EU regulator warns of ‘disappointing’ uptake of vaccine boosters

November 24 (Reuters) – The European Union’s recent intake of COVID-19 vaccine booster doses has been ‘quite disappointing’, an official said on Thursday, amid fears that protection against severe cases of the disease will weaken over the winter could.

In groups considered to be most at risk, such as the elderly and the immunocompromised, the European average was only 29% of the rates of follow-up or booster vaccination.

“It is worrying that those most at risk of hospitalization or severe COVID are not adequately protected,” the European Medicines Agency’s head of health threats and vaccines strategy, Marco Cavaleri, said in a news conference.

Although there hasn’t been a significant increase in COVID-19 case rates in recent weeks, Cavaleri said that could change in the colder winter months.

WHO data released late Wednesday showed 724,000 new COVID-19 cases were reported in the EU last week, down 11% from the previous week. In early October, as experts warned of a new wave of COVID-19, the number of weekly cases hit 1.5 million.

“This virus is evolving rapidly, and new subvariants of Omicron and its progeny are on the rise,” Cavaleri said, adding that these are more resistant to vaccines.

NEW ANTIBODY TREATMENTS NEEDED

Cavaleri said it’s concerning that available antibody treatments to fight the virus in infected patients are no longer effective against new subvariants.

The EMA intends to issue new guidelines for healthcare providers on the subject of such treatments, he said.

Last week, the UK agency that determines whether medicines should be used in the National Health Service (NHS) said it had recommended stopping use of five COVID-19 treatments, including the Merck & Co antiviral pill (MRK. N) for high-risk patients, citing concerns about cost-effectiveness.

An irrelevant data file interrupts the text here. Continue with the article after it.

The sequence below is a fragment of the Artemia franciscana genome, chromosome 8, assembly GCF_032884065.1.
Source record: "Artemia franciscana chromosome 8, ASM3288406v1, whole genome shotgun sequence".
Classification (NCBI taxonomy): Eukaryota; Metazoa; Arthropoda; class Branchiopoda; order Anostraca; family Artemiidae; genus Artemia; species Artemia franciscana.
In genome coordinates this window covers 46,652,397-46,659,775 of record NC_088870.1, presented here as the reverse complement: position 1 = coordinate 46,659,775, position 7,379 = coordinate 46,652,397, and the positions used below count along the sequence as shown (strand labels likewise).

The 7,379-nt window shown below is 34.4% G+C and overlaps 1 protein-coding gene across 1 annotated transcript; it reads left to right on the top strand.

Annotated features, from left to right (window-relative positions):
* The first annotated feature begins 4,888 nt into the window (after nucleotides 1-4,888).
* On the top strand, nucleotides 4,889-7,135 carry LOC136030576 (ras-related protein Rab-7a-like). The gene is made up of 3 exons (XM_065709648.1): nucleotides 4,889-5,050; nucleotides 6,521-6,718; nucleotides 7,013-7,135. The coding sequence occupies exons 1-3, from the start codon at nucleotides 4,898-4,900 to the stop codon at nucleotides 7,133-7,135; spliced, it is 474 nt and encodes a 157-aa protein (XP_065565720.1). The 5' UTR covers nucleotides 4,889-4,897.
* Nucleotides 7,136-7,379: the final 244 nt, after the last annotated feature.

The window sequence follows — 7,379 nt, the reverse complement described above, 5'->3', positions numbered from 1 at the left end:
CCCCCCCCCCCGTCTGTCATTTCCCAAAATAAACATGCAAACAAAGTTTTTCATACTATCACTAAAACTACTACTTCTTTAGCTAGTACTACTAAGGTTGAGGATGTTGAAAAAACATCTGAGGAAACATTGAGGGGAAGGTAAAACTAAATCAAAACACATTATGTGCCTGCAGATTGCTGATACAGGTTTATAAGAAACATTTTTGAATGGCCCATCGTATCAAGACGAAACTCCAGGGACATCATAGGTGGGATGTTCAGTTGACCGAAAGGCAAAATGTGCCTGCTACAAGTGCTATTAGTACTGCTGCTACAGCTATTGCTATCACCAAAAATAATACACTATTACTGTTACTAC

In January, the U.S. Food and Drug Administration (FDA) also restricted the use of some of these treatments because data showed reduced efficacy against the Omicron variant.

Cavaleri said the EMA is in contact with companies working on next-generation monoclonal antibodies against COVID-19 to speed up development.

The EU regulator will discuss the issue, including the design of clinical trials for next-generation treatments, at a meeting with the US Food and Drug Administration and other international experts in December, he added.

One antiviral drug that is proving effective against all COVID-19 variants and subvariants is Pfizer Inc.’s (PFE.N) Paxlovid, he said. The drug has also been shown to prevent post-acute, longer-term effects of the disease, he added.

However, immediate access to Paxlovid remains an issue in the EU and EMA is working with governments to change this, he said.

The agency’s chief medical officer, Steffen Thirstrup, warned that a fall in the number of cases in recent weeks should not create a false sense of security, as a rebound in cases could easily put vulnerable groups back at risk.

“Although many societies have opened up and are considered more or less back to normal, there are still many viruses in circulation,” Thirstrup said.

The Biden administration said earlier this month that the United States will maintain the public health emergency status of the pandemic, rather than phasing it out in January.

Officials cited the possibility of a spike in COVID cases over the winter and the need for more time to transition from a public health emergency to a private market as two factors that contributed to the decision.

Reporting by Ludwig Burger in Frankfurt and Maggie Fick in London; Edited by David Goodman and Elaine Hardcastle

Our standards: The Thomson Reuters Trust Principles.

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